Providing tax relief for some property owners is driving up costs for others, especially in two northern Illinois cities, according to a new report.
A report by the Lincoln Institute for Land Policy and Minnesota Center for Fiscal Excellence found that businesses in Chicago paid the third-highest tax rates in the nation on commercial property in 2018 largely because of tax breaks for homeowners shifted the burden to business properties.
“The city has a fairly classified property tax system that imposes a higher effective property tax rate on office buildings and other types of commercial properties,” said Adam Langley, associate director of tax policy and data initiatives at the Lincoln Institute of Land Policy.
Chicago, in tandem with Illinois’ programs, offers a host of property tax exemptions for homeowners, including senior citizens.
Levies from taxing bodies set property taxes, meaning the total amount of money to be collected isn't reduced when property owners get exemptions. Instead, the value of those exemptions is shifted to all other property owners who aren’t eligible for such relief.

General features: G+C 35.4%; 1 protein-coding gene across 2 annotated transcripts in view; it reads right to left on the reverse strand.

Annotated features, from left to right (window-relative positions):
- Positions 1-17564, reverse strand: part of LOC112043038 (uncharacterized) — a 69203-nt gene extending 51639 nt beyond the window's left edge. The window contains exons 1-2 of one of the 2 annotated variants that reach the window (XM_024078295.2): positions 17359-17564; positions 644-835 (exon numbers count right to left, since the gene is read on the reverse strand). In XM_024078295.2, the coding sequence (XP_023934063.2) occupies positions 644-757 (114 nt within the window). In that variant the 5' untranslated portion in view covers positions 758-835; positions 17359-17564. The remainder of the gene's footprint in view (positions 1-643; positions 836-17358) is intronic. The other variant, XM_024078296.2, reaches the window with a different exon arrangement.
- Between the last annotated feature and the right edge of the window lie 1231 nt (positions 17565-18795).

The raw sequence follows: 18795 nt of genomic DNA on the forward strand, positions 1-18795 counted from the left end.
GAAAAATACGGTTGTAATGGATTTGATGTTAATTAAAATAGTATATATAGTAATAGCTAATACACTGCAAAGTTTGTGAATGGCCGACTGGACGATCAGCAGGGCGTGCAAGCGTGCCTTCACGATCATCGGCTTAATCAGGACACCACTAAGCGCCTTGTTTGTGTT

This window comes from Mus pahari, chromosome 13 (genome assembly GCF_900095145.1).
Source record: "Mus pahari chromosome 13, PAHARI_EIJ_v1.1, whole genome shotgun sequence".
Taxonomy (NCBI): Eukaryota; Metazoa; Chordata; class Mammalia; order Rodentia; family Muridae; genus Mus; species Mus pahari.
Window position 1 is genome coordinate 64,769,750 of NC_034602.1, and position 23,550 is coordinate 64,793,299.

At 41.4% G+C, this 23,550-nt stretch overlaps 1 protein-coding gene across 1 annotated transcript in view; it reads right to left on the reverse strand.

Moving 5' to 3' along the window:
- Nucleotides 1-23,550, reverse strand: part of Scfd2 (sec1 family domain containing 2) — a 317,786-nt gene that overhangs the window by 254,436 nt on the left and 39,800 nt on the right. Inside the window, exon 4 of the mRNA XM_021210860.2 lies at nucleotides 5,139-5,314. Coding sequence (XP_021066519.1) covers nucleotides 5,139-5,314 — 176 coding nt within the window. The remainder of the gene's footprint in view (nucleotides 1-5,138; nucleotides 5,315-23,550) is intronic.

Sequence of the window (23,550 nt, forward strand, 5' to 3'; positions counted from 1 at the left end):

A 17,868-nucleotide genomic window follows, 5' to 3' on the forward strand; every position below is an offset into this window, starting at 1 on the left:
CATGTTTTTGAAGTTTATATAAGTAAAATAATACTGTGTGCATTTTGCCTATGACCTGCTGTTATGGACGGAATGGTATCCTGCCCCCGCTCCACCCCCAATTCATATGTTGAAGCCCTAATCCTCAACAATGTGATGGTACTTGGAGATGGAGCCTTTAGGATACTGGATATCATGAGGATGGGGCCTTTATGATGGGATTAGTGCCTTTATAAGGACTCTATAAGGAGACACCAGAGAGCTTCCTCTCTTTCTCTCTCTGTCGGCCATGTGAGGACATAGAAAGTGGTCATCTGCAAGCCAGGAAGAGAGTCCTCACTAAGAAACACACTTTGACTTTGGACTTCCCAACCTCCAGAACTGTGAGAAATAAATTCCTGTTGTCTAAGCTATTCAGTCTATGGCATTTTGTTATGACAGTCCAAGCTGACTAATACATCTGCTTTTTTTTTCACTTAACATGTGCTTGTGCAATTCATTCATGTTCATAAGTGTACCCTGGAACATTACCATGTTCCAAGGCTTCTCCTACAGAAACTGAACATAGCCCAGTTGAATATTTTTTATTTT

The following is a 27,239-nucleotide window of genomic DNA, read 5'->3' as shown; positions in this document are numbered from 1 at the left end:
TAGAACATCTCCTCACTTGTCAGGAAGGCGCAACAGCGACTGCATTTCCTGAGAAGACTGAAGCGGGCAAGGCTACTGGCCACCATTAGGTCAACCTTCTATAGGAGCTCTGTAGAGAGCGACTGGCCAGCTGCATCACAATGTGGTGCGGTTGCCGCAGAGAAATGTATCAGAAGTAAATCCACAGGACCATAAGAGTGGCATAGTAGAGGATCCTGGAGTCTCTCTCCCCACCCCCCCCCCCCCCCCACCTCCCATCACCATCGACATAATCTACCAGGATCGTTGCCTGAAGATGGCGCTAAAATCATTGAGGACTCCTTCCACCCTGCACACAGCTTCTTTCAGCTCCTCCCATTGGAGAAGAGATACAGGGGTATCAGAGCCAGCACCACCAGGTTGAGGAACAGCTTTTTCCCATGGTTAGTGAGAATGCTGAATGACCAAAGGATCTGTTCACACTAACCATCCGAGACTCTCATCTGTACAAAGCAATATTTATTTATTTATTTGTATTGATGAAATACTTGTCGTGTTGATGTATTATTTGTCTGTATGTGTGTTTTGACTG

Higher taxes across Illinois and elsewhere have been shown to reduce home values because the list price of a home may be unaffordable when taxes are factored in, Langley said.
At 3.65 percent, Aurora, Illinois, residents paid the highest effective tax rate as a percentage of the average home value among the nation’s largest cities in 2018, with a real bill that was also among the highest in the nation’s largest cities, according to the report.
“In Illinois, Aurora included, local governments are highly-reliant on property taxes,” Langley said.
The report focused on assessment limits for long-time homeowners and how that forced higher taxes on new home buyers. That phenomenon is especially prominent in California, the report said, due to the assessment limits placed on long-time property owners. That shifts the property tax burden to other homesteads and commercial properties.
“Of the 29 cities in this report that are affected by parcel-specific assessment limits, new homeowners face higher property tax bills than existing homeowners in 24 cities,” according to the report.